What Are Tenanted Deployments?
In this post, we'll explore the benefits and problems of tenanted deployments and explain how deployment tools can help solve these issues.
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Multi-tenancy is where the software or its infrastructure splits into manageable chunks called 'tenants.' These splits can save costs, simplify processes, or allow customization per customer or destination.
Delivering multi-tenancy software can get very complex very quickly. It's common to manage that complexity with a tenanted deployment strategy.
Tenanted deployments see you use similar but separate deployment processes to manage tenant differences. This strategy offers benefits for multi-tenancy software but can cause problems in other areas.
In this post, we'll explore the benefits and problems of tenanted deployments and explain how deployment tools can solve those problems.
When developing a multi-tenancy application, your tenants will have differences no matter how you define them. For example, your customers might have different compliance needs, branding, or features.
As tenanted deployments mean separate delivery processes for each tenant, deployments become easily customizable.
If you sell book-tracking software to libraries, for example, tenanted deployments can help you ensure each library has its own logo and features.
Tenanted deployments let you deploy the same application anywhere, as you can tailor the process for each target type.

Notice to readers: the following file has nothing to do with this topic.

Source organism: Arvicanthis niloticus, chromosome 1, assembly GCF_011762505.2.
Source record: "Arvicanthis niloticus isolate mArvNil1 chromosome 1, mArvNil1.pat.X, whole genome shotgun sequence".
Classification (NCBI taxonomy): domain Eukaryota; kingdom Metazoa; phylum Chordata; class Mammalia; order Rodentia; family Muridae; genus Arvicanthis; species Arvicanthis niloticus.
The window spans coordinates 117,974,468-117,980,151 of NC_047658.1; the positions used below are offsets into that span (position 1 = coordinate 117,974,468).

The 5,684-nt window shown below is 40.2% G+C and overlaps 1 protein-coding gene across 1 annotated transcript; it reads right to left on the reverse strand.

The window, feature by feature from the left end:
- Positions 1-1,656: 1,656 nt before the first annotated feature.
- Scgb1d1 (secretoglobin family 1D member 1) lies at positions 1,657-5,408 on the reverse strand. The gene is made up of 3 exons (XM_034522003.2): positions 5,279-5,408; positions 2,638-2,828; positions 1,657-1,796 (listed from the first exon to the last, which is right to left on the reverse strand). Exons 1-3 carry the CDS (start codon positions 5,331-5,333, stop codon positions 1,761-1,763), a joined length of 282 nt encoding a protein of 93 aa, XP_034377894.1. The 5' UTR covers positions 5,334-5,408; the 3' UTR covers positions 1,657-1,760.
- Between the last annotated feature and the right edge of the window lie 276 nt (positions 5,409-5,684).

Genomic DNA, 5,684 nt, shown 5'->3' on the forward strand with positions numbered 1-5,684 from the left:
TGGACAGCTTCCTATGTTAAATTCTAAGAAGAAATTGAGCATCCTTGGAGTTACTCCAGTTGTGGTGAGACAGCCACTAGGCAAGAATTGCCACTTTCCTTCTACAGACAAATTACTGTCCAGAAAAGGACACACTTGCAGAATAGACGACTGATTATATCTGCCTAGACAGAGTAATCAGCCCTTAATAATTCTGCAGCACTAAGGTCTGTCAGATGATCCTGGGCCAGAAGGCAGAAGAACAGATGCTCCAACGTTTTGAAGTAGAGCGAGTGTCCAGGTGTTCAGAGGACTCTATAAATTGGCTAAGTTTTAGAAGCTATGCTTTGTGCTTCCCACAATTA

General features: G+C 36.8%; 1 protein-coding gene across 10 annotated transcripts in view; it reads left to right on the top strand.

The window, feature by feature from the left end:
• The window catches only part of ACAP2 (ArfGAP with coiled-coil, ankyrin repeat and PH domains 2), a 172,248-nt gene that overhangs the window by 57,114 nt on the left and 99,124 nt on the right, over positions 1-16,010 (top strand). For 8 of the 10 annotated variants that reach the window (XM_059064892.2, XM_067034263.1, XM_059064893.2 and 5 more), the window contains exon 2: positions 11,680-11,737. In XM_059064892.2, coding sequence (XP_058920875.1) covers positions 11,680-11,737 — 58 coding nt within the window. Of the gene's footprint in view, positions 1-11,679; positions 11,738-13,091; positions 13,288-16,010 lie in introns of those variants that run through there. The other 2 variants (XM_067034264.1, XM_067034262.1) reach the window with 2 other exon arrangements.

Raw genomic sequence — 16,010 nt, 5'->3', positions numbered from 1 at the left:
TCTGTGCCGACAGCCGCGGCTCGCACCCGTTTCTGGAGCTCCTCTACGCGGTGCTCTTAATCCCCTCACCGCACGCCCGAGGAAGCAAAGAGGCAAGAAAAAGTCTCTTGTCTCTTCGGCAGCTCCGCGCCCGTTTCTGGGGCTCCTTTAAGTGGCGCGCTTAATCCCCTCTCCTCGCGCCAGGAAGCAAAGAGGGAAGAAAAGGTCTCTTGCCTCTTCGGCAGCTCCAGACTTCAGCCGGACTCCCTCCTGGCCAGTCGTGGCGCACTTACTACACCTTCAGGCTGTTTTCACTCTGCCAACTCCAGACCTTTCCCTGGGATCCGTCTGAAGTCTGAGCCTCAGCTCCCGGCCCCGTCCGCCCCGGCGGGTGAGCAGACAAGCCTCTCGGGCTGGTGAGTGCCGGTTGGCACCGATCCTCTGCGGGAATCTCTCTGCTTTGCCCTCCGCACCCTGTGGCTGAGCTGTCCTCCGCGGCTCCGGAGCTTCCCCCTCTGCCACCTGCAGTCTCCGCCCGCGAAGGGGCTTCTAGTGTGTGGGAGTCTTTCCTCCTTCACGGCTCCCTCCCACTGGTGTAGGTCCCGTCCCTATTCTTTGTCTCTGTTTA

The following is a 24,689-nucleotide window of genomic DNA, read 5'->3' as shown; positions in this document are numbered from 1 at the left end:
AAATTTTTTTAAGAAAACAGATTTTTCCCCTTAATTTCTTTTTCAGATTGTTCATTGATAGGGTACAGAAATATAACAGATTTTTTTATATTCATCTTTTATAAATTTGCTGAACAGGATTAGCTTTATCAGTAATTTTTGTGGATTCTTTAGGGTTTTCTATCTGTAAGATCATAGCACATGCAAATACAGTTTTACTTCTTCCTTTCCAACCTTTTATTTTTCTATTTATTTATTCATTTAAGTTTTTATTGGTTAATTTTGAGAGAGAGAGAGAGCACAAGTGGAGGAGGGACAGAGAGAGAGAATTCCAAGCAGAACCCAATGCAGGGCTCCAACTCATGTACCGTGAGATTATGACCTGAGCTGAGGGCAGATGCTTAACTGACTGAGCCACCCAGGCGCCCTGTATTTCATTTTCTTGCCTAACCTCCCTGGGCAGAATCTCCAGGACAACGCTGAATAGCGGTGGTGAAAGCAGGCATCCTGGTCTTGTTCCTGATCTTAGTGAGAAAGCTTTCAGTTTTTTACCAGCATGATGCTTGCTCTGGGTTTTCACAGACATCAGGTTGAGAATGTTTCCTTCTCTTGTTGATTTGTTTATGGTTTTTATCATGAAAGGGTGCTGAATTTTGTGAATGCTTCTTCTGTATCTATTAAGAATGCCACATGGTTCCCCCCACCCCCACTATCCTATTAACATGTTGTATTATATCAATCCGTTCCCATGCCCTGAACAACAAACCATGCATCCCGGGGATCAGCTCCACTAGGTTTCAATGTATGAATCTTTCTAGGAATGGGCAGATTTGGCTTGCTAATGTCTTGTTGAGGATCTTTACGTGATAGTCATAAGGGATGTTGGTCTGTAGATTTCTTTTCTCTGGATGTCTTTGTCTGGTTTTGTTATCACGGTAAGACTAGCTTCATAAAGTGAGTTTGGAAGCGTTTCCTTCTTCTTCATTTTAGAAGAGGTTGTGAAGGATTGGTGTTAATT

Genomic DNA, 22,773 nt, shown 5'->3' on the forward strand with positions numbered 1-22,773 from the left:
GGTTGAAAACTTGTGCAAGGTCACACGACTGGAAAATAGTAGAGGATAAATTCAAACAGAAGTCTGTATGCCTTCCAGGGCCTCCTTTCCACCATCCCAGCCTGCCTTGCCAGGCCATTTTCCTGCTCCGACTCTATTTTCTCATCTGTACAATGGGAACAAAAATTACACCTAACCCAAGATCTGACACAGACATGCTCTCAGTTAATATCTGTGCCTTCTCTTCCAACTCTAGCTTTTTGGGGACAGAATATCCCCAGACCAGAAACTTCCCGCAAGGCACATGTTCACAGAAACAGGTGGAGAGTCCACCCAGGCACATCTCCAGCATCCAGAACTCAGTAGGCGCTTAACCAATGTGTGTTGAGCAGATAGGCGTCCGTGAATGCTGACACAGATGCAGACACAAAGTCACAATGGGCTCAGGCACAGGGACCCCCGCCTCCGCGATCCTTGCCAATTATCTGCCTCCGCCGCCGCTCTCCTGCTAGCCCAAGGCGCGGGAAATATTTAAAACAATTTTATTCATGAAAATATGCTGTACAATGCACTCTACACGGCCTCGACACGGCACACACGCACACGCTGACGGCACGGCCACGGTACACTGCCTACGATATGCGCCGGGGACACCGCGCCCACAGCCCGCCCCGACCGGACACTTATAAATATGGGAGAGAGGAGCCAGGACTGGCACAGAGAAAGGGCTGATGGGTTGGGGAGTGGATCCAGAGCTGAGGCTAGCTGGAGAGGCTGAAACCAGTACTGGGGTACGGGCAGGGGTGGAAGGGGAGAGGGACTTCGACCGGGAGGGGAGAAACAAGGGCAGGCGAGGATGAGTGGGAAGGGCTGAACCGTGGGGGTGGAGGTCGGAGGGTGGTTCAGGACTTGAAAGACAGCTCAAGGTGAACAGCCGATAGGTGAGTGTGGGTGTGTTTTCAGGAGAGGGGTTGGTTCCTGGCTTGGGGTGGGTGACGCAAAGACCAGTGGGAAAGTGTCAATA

You can send your software to a customer's on-premises data center and to another's preferred cloud platform. The flexibility of tenanted deployments makes that possible.
When doing manual tenanted deployments (or even using another deployment tool), you need to duplicate and customize a templated or existing process.
That might be fine if you only need to set up your tenants once. Add new tenants or make changes often, though, and your templates may drift and change drastically over time. That's almost certain to cause you problems later on.
If you do accidentally create a problem by changing a deployment process for new tenants, it may not be instantly obvious. You then risk error iteration as processes get copied repeatedly for future tenants.
As most developers know, it's hard to pinpoint the cause of a problem if you unknowingly introduced it months or years before.
Tenanted deployments are easy to manage if you're only dealing with a few tenants, but what if you need to scale suddenly?
The simple task of copying and adapting a process for a new tenant becomes a huge time sink when you need to do it for hundreds or thousands of tenants.
That's hours of copying and adapting scripts or duplicating deployment processes. That alone adds to the potential for mistakes.
When delivering software with tenanted deployments, tracking your releases can be challenging. It's even worse if deploying manually or with scripts alone.
Need to understand the state of play for every tenant? You'll likely need to trawl through mountains of infrastructure logs to understand what deployed where.
Now, imagine you're dealing with hundreds or thousands of tenants. That's a lot of data to sift through to understand the overall status of your application.
There are tools that simplify and automate any deployment process, and tenanted deployments are no different. In fact, many new tool features practically remove all downsides of tenanted deployments.
Some new tool features let you:
- Use one deployment process for all tenants.
- Add new tenants quickly and customize the deployment process using variables.
- Automate infrastructure provisioning and teardown and perform routine maintenance tasks.
- See exactly where you're at with a glance at the Tenants dashboard.
Published at DZone with permission of Andy Corrigan. See the original article here.
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